Gaming Is Now a State-Sponsored Pastime in China

By Tongfei Zhang, December 17, 2015

2 0

We’re living in the biggest, fastest-growing gaming market in the world. Out of an online population of 668 million people, over 380 million Chinese play online games – 70 percent of whom regularly play mobile games.

It’s a familiar refrain that young people today spend too much time on video games, that they’ve wasted their talent on something useless, but as a matter of fact, playing virtual games could earn you fame and money in the real world if you nail it. 

One year ago, the State Administration of Sports launched an annual tournament called the National Electronic Sports Open (NESO), calling for China’s electronic gaming masters. In other words, it’s the 21st century, and playing e-sports has become a government-approved pastime. 

Last month, the second NESO was held at the Shanghai Expo Exhibition Center, seeing 577 contestants representing 21 provincial and regional teams – including Xinjiang, Inner Mongolia and Hong Kong – fighting for the championship through six mainstream electronic games, including League of Heroes, StarCraft II, Dota 2 and Warcraft III.

NESO Shanghai 2015

In case you’re wondering how competitive gaming became a state-sponsored activity, here’s an explainer. While it’s easy to dismiss online games as trivial cosplaying escapism for pimply teens, e-sport events like NESO are an organized test of skill and tactical savvy, with strict time and round limits. The rules are explicit, and the aim is to defeat your opponent.

In fact, electronic gaming has been officially listed as a sport category in China (the country's 99th) since 2003. E-sports have also gained legitimacy in Japan, the US, France, and especially in South Korea, where gaming is the second most popular sport after Taekwondo. With an annual value of over USD4 billion, e-sports also rank among the nation’s top three industries, along with automobiles and steel.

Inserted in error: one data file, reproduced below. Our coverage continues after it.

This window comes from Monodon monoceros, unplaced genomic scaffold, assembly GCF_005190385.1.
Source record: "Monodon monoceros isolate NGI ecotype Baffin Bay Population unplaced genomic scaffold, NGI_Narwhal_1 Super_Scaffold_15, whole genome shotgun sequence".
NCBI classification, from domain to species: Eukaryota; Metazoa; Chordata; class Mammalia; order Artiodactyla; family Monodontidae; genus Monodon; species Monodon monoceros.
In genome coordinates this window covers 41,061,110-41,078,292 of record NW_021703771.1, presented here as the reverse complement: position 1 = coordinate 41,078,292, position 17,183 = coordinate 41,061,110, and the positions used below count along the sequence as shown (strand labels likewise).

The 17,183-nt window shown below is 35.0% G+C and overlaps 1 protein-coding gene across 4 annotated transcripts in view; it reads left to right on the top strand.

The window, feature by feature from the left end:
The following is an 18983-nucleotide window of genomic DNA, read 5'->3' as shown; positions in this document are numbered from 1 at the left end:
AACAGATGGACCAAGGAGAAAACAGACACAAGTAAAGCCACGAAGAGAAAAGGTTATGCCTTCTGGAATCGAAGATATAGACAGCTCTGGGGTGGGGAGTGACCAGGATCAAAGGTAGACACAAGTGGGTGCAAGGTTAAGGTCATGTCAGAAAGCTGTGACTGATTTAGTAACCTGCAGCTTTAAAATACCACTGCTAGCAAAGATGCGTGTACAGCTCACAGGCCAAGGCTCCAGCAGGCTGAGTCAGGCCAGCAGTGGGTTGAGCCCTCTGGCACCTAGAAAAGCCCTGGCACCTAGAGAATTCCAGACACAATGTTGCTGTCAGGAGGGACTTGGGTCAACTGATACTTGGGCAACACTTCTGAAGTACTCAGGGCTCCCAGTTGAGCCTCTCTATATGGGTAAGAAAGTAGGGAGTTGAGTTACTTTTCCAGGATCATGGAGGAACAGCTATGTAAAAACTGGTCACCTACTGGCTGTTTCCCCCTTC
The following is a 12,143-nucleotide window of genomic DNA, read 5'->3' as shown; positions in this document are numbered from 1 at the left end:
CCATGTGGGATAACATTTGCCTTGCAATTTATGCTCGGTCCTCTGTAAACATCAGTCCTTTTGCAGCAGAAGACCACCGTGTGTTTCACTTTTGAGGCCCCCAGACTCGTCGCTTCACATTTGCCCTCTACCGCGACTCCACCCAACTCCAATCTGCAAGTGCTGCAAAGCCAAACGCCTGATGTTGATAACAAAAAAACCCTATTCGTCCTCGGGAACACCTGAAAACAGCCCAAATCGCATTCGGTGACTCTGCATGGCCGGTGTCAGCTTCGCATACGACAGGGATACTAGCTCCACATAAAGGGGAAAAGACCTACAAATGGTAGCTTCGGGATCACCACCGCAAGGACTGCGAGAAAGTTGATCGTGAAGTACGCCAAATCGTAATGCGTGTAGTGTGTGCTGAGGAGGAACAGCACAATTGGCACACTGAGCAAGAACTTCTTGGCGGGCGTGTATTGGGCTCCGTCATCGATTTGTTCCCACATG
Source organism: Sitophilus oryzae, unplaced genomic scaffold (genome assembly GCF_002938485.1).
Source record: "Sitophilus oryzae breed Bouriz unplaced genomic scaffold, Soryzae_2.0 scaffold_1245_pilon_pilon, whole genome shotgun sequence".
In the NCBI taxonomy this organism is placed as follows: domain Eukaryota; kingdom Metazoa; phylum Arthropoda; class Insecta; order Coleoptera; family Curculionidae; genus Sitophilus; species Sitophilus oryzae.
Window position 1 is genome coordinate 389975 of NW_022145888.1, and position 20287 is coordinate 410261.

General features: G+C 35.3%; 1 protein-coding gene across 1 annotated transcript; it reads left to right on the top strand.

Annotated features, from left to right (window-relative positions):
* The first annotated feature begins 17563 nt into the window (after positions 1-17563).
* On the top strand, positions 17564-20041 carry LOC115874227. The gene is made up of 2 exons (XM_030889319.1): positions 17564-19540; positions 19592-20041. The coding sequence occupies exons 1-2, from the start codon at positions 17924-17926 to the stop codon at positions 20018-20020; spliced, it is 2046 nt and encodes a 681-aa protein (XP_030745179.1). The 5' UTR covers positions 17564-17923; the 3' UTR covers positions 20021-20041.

The Koreans were also behind the Samsung-sponsored World Cyber Games (WCG), one of the first e-sports tournaments to emulate traditional sporting events. Known as the “Electronic Olympics,” the WCG lured fans from around the world, acting as a platform for young gamers and providing a tremendous marketing boost for the industry. 

Although Chinese e-sports are still in their infancy, the country is fast becoming a strong competitor to South Korea. Industry experts predict that by 2017, the number of global electronic game players will rocket to 145 million, with 54 percent based in Asia, while the number of Chinese gamers will increase to 62 million – the biggest number of any country in the world. 

At last month’s NESO, the Shanghai team lost in its home court, but there’s plenty still left to play for. 

more news

Tian Han – The Man Who Wrote the Chinese National Anthem

Tian Han's Beijing ancestral home lies in Xiguan Hutong, Dongcheng district.

Shred the Slopes with This Open-World Winter Sports App

Grand Mountain Adventure is a stunning open-world skiing and snowboarding experience spanning eight epic ski resorts.

This Day in History: Down to the Countryside Movement Launched

Chairman Mao proclaims 'We too have two hands, let us not laze about in the city.'

CP Edition: Creating a Travel Lovers Community Across China

CP Edition is a community for travel lovers and travel-focused content creators

On This Day: Japanese Take Shanghai International Settlement

An inside look at the Japanese takeover of Shanghai's International Settlement, which began on December 8, 1941.

PHOTOS: Japanese Occupation of Shanghai, Then and Now

The Japanese takeover of Shanghai's International Settlement began on December 8, 1941​. Here are some photos of the captured areas then and now.

Guizhou Guide: Diverse Minority Culture and Surreal Scenery

Rolling mountains, flowing waterfalls, traditional minority villages and rice terraces make Guizhou a favorite spot.

Sofitel Sanya Leeman Resort Offers a French 'Art de Vivre' Stay

Spend Christmas and New Year's at the Sofitel Sanya Leeman Resort

0 User Comments

In Case You Missed It…

We're on WeChat!

Scan our QR Code at right or follow us at thatsonline for events, guides, giveaways and much more!

7 Days in China With

Weekly updates to your email inbox every Wednesday


Download previous issues

Never miss an issue of That's Magazines!

Visit the archives